Hence they can be called worldly philosophers, for they sought to embrace in a scheme of philosophy the most worldly of all of man's activities his drive for wealth. It is not, perhaps, the most elegant kind of philosophy, but there is no more intriguing or more important one. Who would think to look for Order and Design in a pauper family and a speculator breathlessly awaiting ruin, or seek Consistent Laws and Principles in a mob marching in a street and a greengrocer smiling at his customers? Yet it was the faith of the great economists that just such seemingly unrelated threads could be woven into a single tapestry, that at a sufficient distance the milling world could be seen as an orderly progression, and the tumult resolved into a chord.
A large order of faith, indeed! And yet, astonishingly enough, it turned out to be justified. Once the economists had unfolded their patterns before the eyes of their generations, the pauper and the speculator, the greengrocer and the mob were no longer incongruous actors inexplicably thrown together on a stage; but each was understood to play a role, happy or otherwise, that was essential for the advancement of the human drama itself. When the economists were done, what had been only a humdrum or a chaotic world, became an ordered society with a meaningful life history of its own.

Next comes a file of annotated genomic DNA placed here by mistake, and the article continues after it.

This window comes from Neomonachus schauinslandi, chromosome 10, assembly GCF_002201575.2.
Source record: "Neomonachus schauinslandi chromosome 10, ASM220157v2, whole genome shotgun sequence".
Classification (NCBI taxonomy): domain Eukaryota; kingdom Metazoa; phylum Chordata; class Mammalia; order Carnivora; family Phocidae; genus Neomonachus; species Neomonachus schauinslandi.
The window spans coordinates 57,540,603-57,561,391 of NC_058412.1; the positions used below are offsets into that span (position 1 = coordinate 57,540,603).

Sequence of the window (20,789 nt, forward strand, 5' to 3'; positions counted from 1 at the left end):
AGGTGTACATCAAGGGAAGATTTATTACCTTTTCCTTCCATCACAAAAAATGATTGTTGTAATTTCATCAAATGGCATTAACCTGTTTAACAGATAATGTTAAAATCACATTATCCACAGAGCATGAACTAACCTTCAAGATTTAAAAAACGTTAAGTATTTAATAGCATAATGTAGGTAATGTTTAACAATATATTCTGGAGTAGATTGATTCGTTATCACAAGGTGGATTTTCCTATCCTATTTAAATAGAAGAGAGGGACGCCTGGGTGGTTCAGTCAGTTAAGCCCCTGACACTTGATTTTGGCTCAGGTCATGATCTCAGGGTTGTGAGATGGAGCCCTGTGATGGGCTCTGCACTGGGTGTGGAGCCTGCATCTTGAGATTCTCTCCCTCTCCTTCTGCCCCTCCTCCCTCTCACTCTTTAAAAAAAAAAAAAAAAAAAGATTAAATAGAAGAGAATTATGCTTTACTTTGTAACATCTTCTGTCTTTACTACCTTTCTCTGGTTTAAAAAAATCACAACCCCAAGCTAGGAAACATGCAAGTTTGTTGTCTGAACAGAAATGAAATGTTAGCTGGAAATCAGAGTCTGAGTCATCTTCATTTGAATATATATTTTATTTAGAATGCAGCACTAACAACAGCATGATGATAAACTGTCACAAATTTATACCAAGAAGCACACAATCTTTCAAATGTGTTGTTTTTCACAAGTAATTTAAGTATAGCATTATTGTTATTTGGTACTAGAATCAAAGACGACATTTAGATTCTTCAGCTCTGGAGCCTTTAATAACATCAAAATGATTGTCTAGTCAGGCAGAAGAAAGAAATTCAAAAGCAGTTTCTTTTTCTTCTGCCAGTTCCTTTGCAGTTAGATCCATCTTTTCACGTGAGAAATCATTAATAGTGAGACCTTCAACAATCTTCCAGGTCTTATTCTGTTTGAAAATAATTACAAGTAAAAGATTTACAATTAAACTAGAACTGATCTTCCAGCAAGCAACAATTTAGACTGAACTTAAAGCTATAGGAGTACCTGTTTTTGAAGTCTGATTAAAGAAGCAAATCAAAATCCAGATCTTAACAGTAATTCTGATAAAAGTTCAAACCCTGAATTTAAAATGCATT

It is this search for the order and meaning of social history that lies at the heart of economics. Hence it is the central theme of this book. We are embarked not on a lecture tour of principles, but on a journey through history-shaping ideas. We will meet not only pedagogues on our way, but many paupers, many speculators, both ruined and triumphant, many mobs, even here and there a grocer. We shall be going back to rediscover the roots of our own society in the welter of social patterns that the great economists discerned, and in so doing we shall come to know the great economists themselves not merely because their personalities were often colorful, but because their ideas bore the stamp of their originators.